In addition to sharing best practices, the day featured presentations by Jocelyn R.H Kane, director of development for the Yale College alumni fund, and Maura Scanlon, communications officer for social media at OPAC. Scanlon discussed how Yale itself has built an ever-growing audience and ever-stronger engagement on Facebook, Twitter, Instagram, YouTube, Tumblr, and other platforms including Sina Weibo. The Yale University official LinkedIn page has particular relevance for alumni engagement, shenoted, with more than 40% of all alumni connected to the university by following the page.

Two Yale alumni working as professionals in social media, Anthony Overstreet ’12 and Bryce Wiatrak ’14, gave a case study from the private sector on effective use of social media. They work for Bottlenotes, Inc., a firm founded by Alyssa Rapp ‘00 and Kimberly Donaldson ’89, which is the leading interactive media company in the U.S. wine, craft beer, and artisanal spirits industries, Among their top tips, Overstreet and Wiatrak counseled summit participants, “Use visual engagement; iconic imagery to capture your audience, utilize pedestrian image and copy, and give fans a reason to share with their friends.”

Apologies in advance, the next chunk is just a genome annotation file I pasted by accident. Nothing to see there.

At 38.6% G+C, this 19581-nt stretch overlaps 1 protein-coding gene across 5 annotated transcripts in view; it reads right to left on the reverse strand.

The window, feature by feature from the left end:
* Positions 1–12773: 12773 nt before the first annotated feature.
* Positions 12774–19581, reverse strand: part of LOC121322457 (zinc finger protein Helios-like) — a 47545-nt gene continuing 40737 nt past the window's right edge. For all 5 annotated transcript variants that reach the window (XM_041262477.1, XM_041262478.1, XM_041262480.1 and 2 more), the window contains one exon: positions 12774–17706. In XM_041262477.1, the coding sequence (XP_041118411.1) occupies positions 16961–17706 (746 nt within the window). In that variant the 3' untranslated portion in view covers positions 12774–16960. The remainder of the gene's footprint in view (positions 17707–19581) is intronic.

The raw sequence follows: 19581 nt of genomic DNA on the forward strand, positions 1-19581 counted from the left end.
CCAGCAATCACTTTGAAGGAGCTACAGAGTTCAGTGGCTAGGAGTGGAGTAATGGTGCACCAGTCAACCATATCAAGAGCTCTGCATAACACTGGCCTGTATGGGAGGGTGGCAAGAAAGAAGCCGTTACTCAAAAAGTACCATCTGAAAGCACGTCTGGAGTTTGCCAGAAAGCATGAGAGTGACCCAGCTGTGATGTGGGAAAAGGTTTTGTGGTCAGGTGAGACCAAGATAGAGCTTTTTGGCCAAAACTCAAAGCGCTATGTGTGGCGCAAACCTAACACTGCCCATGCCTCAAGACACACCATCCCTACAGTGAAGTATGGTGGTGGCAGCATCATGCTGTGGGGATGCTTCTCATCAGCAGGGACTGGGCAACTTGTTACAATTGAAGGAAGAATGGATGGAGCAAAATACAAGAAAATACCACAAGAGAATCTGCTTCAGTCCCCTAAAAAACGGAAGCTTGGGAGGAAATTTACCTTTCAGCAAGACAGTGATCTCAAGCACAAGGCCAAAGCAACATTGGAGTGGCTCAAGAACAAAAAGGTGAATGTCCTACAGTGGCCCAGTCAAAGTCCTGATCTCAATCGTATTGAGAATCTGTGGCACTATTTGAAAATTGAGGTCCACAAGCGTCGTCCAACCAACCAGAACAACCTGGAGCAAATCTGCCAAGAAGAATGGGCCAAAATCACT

Underscoring the importance the university places on alumni engagement, Yale College Dean Jonathan Holloway ’95 Ph.D., who was in the area for the weekend to accept an award for his most recent book, joined the summit for the first half of the day. The event concluded with a conversation featuring Yale trustee Donna Dubinsky ’77. The co-founder of Numenta, Inc., and a former executive at Palm Computing and Handspring, Dubinsky fielded questions from Simone Nelson ’01 M.F.A. about start-ups and the technology field as well as the priorities and opportunities for Yale today. Dubinsky noted that in technology today, the power is not with capital, it is with smart people who have good ideas and work hard.

“I’m so inspired by this conference that I unprotected my tweets #letsdothis #socialmediaforreal,” one alumna tweeted at the end of the day. Her enthusiasm for the event seemed matched by the buzz in the room – and the buzz across Twitter by #YaleAlumni. Kane concurred, saying, “The cross-section of alumni leaders in attendance was incredible, and their input and ideas were inspiring. This gathering was a perfect example of how powerful the Yale network is and how alumni can activate their social connections to support the great things happening on campus and around the world.”